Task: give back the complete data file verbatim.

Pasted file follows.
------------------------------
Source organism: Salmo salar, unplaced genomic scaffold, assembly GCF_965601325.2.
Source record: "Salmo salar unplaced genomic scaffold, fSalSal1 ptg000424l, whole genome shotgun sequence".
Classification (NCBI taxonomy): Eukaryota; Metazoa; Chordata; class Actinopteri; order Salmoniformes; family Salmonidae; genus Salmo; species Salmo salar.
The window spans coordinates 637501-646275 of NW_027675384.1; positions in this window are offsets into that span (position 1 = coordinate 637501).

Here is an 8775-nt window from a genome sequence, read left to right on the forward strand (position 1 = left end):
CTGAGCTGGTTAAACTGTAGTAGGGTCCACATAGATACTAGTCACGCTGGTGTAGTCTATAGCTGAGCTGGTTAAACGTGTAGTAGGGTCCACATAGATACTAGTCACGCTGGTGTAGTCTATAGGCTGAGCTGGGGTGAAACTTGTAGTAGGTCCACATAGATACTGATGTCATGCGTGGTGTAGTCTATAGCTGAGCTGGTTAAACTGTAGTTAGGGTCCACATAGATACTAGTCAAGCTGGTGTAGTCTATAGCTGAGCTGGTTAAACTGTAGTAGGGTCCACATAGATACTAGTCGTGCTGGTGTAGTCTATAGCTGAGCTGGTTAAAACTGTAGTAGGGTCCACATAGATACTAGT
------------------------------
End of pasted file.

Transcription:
Source organism: Salmo salar, unplaced genomic scaffold, assembly GCF_965601325.2.
Source record: "Salmo salar unplaced genomic scaffold, fSalSal1 ptg000424l, whole genome shotgun sequence".
Classification (NCBI taxonomy): Eukaryota; Metazoa; Chordata; class Actinopteri; order Salmoniformes; family Salmonidae; genus Salmo; species Salmo salar.
The window spans coordinates 637501-646275 of NW_027675384.1; positions in this window are offsets into that span (position 1 = coordinate 637501).

Here is an 8775-nt window from a genome sequence, read left to right on the forward strand (position 1 = left end):
CTGAGCTGGTTAAACTGTAGTAGGGTCCACATAGATACTAGTCACGCTGGTGTAGTCTATAGCTGAGCTGGTTAAACGTGTAGTAGGGTCCACATAGATACTAGTCACGCTGGTGTAGTCTATAGGCTGAGCTGGGGTGAAACTTGTAGTAGGTCCACATAGATACTGATGTCATGCGTGGTGTAGTCTATAGCTGAGCTGGTTAAACTGTAGTTAGGGTCCACATAGATACTAGTCAAGCTGGTGTAGTCTATAGCTGAGCTGGTTAAACTGTAGTAGGGTCCACATAGATACTAGTCGTGCTGGTGTAGTCTATAGCTGAGCTGGTTAAAACTGTAGTAGGGTCCACATAGATACTAGT